Open access to scientific literature gives new possibilities to authors and their published work can now be available to everyone free of charge. There is always another option i.e. old model with all its known obstacles. In 2004 Springer offered a model called "Open choice" and other publishres have done similar changes to their policies so that author can choose a model for publishing her/his work. Role of information specialists in a new world is not only to inform end users but also to inform authors, institutions, sponsors with all acpects of open access publishing and to ensure that more and more of scholar literature is published under OA principles. A little counttry, such as Croatia, can benefit financialy as well.
The "serial pricing crisis" that has hit the Scholarly Communication system generated a great deal of initiatives and projects designed to transform radically the ways in which knowledge circulates. The first reaction to this crisis was new forms of cooperation between libraries which led to the creation of consortia for the shared purchasing of electronic resources. The academic community, resorting to sustainable electronic Publishing and Open Access to scientific literature, then sought new channels of communication able to satisfy the demand for widespread and rapid circulation of ideas and research findings. Open models of scientific communication achieved by the two strategies of "Open Access Publishing" and "Open Access Self-Archiving" represent an innovative approach that is capable of guaranteeing the dissemination of research literature. Some Open Access Journals, a new generation of freely accessible electronic periodicals, are already acclaimed. However, the affordability of their business model and their financial and other repercussions has generated a lively debate that still rages within the international community involved in the evolution of new models of Scholarly Communication.
Publisher: ICTP - The Abdus Salam International Centre for Theoretical Physics
Open Access means aims to remove restrictions that exist on the access to articles and knowledge to the world-wide scholarly community, in particular to those in developing countries. Scientists in these countries still have difficulty in publishing their work due to the lack of access to the network, to their institutional economic difficulties or to the lack of awareness of available Open Access solutions. The visibility, usage and impact of researchers' own findings can increase with Open Access, as does their power to find, access and use the work of others. This book aims to guide the scientific community on the requirements of Open Access, and the plethora of low-cost solutions available. A compendium of selected literature on Open Access is presented to increase the awareness of the potential of open publishing in general. The book also aims to encourage decision makers in academia and research centers to adopt institutional and regional Open Access Journals and Archives to make their own scientific results public and fully searchable on the Internet.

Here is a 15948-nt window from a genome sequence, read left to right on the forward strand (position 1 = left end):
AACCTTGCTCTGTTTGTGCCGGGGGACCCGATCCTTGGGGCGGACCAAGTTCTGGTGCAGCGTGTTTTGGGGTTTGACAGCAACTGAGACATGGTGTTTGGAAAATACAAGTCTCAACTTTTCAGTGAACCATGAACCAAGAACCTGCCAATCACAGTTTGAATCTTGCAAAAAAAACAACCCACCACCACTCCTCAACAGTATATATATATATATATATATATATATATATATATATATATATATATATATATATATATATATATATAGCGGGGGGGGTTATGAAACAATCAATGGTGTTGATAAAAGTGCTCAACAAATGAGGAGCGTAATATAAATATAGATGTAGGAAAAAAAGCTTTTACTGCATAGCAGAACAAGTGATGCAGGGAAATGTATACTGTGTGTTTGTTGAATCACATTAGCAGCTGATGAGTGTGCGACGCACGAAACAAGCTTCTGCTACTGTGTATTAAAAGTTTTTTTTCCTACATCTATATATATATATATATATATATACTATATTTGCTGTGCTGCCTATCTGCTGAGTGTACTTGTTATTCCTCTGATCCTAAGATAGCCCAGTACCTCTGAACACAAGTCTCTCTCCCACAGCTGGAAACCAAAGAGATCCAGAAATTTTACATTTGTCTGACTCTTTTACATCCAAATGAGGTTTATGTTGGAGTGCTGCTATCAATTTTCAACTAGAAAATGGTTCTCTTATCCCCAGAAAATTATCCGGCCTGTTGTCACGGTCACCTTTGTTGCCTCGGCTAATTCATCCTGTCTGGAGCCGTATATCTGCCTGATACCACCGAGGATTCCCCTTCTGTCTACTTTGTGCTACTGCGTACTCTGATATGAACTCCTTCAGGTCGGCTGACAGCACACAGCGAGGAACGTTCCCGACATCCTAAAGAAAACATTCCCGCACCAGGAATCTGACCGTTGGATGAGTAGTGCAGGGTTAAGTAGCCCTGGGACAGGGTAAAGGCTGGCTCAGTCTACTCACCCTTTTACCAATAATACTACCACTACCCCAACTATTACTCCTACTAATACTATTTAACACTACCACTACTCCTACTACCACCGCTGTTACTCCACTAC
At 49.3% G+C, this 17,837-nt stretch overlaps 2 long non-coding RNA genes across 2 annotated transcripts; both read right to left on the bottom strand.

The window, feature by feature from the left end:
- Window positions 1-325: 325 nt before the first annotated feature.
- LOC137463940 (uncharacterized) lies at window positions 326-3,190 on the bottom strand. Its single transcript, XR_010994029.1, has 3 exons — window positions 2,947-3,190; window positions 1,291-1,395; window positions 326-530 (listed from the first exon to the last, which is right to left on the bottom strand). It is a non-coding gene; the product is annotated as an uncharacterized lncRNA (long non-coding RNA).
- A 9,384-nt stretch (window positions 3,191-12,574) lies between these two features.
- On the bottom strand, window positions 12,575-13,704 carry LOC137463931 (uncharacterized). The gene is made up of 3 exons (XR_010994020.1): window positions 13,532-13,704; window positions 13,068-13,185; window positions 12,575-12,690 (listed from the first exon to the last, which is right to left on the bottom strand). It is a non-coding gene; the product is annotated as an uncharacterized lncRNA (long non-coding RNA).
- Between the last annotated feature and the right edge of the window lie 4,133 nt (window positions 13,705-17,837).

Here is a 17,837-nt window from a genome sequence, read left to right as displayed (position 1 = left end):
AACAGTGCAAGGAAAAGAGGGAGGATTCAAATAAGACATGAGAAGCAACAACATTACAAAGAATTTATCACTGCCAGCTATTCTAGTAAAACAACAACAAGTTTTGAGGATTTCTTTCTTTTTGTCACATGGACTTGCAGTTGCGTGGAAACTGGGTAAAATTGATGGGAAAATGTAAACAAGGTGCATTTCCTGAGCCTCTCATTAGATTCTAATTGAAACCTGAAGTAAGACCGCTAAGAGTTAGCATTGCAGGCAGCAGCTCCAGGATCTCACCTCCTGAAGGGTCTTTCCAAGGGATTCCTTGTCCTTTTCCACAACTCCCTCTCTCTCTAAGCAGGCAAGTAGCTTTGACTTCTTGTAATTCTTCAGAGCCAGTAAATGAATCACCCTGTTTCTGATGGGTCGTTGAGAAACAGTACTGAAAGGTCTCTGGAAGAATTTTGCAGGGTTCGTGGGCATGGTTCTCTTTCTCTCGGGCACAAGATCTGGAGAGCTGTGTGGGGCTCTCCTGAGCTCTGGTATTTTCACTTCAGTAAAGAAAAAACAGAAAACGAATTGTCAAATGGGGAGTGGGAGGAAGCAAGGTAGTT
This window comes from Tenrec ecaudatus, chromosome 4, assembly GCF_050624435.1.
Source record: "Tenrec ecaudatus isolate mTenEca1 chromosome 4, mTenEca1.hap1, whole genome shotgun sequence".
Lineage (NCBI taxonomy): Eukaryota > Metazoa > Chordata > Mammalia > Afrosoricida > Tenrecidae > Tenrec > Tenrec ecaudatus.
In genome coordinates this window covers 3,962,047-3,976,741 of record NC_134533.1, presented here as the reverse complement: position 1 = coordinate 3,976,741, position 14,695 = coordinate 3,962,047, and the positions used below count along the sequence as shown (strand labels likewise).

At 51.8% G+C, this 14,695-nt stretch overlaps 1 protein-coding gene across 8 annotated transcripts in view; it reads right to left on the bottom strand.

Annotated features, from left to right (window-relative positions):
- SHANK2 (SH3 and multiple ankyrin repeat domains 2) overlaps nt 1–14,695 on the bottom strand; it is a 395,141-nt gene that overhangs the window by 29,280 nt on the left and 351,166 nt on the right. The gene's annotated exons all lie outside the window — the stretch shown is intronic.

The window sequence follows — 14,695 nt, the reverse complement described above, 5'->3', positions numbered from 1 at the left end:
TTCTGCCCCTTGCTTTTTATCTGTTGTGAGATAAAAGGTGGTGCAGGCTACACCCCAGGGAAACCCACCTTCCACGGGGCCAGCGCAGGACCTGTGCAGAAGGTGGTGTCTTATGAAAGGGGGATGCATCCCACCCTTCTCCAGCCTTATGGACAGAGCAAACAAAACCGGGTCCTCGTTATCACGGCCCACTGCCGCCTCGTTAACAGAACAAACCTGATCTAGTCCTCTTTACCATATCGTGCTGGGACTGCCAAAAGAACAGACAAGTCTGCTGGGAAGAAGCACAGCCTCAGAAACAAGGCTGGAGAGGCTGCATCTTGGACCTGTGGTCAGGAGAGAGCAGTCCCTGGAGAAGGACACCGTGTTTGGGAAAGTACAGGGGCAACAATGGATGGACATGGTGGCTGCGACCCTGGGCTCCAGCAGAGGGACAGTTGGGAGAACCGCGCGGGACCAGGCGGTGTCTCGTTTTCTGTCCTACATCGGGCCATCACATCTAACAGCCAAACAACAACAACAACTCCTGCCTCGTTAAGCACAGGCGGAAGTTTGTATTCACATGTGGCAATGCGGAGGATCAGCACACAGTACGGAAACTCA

This presentation explores the status of open access policy developments internationally, and particularly in Canada, as of April 2007. While open access resources are substantial, and growing rapidly, the primary issue for open access archives (institutional repositories) is content acquisition, and few researchers fully understand open access, illustrating an ongoing need for policy. Open access policy initiatives are happening around the world. Sherpa Juliet lists more than 20 funding agency policies, from at least 10 countries. More than half the policies are by medical research funders. ROARMAP lists at least 40 institutional policies from at least 12 countries. Many more policy initiatives are in the works, such as the European Commission and the U.S. Federal Research Public Access Act. In Canada, the Social Sciences and Humanities Research Council adopted open access in principle in 2004, and recently initiated an Aid to Open Access Journals program, a one-year bridge program for SSHRC subsidized journals. Genome Canada has a strong open access policy for both published research results and data. Policy development is underway at the Canadian Institutes for Health Research, the International Development Research Centre, and the Canadian Breast Cancer Research Alliance. Part of the "Beyond Limits : Building Open Access Collections" Preconference sessions of the 2007 British Columbia Library Association Conference entitled "Beyond 20/20 : Envisioning the Future".